What makes a good nurse? Well, if you ask Raymond’s nominator, a good nurse has compassion, exemplary communication skills, a great work ethic, critical thinking skills, attention to detail, confidence, a good stamina, and confidence—all of which the LVN at Fairfield Post-Acute Rehab specializing in wound care for the past 5 years possesses.
“I know that Raymond has all these with a great sense of humor,” adds his nominator. “His patients and co-workers love him and he makes work a place where you'd feel at home if you were one of his patients. He's one of the nurses out there who loves his job and enjoys every second of it [and] who goes above and beyond to help. So, I nominate him not just for nurses' day but [for] every day that he is out there helping those in need.”
Stanford Hospital’s first Epilepsy Family Nurse Practitioner Bonnie is the type of nurse, who, when a patient came into the ICU because of multiple gunshot wounds to the head with a .22 caliber rifle, she not only cared for her for weeks and even through some of her rehabilitation, but later, was still able to relay the passion she had in treating her to her daughter when speaking about her. And it’s that passion for caring that led Bonnie’s daughter to nominate the 23-year veteran of the Stanford Comprehensive Epilepsy Center Department of Neurology.
“She has tended to every wound, sickness, and surgery in my family,” her daughter states. “She cared for my grandmother last year—bathing her, changing her, and feeding her while she was in hospice at home. She’s cared for some patients for over two decades and has built relationships with them and their families.”
Bonnie’s nursing career is both impressive and expansive, beginning as a Med/Surg nurse 37 years ago and moving her way into becoming a Family Nurse Practitioner in 2001. As a Clinical Research Nurse, she has coordinated numerous clinical drug trials of antiepileptic medications that the SCEC participated in, seeing many of those medications ultimately become approved and become a part of the medication arsenal for epilepsy treatment. Bonnie is also a past member of the Board of Directors for the Epilepsy Foundation of Northern California.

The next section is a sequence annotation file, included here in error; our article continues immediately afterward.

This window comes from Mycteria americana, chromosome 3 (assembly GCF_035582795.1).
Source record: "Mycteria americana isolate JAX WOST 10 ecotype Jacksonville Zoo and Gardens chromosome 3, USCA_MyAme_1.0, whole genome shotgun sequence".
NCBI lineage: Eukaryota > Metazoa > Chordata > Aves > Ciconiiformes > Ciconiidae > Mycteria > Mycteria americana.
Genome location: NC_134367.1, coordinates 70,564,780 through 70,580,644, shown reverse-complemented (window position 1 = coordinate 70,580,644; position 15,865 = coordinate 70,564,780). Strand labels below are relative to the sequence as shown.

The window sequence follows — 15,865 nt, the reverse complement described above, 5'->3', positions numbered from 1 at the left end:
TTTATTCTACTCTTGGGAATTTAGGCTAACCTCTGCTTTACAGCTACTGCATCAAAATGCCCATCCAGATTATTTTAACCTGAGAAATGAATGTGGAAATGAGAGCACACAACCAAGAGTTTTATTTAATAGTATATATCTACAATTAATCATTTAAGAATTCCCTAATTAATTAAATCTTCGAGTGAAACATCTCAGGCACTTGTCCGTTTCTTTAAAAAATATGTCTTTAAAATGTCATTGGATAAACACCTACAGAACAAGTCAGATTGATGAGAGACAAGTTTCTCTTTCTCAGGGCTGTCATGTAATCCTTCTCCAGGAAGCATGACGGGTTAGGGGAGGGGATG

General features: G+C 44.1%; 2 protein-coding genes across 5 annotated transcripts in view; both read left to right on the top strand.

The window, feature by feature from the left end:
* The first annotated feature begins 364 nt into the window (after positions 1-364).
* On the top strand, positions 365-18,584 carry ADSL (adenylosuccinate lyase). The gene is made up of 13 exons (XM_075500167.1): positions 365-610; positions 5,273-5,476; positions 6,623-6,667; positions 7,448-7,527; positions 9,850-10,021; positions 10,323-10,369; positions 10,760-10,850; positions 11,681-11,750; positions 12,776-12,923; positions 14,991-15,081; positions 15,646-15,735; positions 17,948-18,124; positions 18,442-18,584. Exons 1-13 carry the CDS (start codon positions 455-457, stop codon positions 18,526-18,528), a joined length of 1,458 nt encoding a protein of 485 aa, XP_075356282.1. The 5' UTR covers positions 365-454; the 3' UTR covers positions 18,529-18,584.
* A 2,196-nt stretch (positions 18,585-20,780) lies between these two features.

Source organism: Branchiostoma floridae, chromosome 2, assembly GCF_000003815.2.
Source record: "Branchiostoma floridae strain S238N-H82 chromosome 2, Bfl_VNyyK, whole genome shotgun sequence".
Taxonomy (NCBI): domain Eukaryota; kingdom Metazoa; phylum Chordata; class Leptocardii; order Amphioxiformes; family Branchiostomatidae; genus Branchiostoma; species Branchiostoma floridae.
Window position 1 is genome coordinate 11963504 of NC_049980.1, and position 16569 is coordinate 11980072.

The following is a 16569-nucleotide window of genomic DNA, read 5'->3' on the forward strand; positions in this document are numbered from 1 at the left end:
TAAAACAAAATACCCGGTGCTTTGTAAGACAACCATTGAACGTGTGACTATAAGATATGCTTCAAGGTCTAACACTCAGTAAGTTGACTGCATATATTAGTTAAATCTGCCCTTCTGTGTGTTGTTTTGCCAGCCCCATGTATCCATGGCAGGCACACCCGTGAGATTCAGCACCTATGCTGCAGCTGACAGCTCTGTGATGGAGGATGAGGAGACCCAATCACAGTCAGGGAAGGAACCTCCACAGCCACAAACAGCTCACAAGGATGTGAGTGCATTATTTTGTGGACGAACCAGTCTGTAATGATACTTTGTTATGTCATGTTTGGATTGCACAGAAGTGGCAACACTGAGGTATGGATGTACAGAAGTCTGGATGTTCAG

“She has the biggest heart and she is my hero,” says her daughter of the lifelong A’s fan. “This is why I believe she should be one of your nurse heroes too. Go A’s!”
Not many nurses can say that they have helped communities during a volcano eruption, but RN Conceicao can—as part of her extensive work traveling to help the underserved, she assisted with gathering donations to help the hospitals and community with medical supplies during the volcano eruption in 2014 in her native island of Fogo, Cabo Verde.
“She’s constantly thinking about how she can better serve our community,” her nominator says of the 11-year nurse veteran, who has a special interest in international health and patient advocacy.
Conceicao travels have led her to India, where she provided health education for children from kindergarten through high school at Taktse International School and at Dr. Martin Luther King Library in San Jose, CA, where she taught a monthly health series class.
In 2015, she became a co-founder of C.O.R.E Healthcare Solutions, Inc., an organization that promotes and educates healthcare through community health classes, corporate wellness programs, CPR certification, and case management. In January 2019, Conceicao was selected as a Future Leader of Nursing by the LinkedIn Community Activation team.
“There are nurses everywhere but the great ones are like gifts from Heaven,” reads one of her testimonials. “Conceicao is a gift.”
Despite her self-professed “late start” to nursing after spending 21 years in field medicine as an EMT and emergency instructor, current LVN Sono Bello scrub nurse Christy is making up for lost time by rapidly progressing towards her goal of becoming an NP.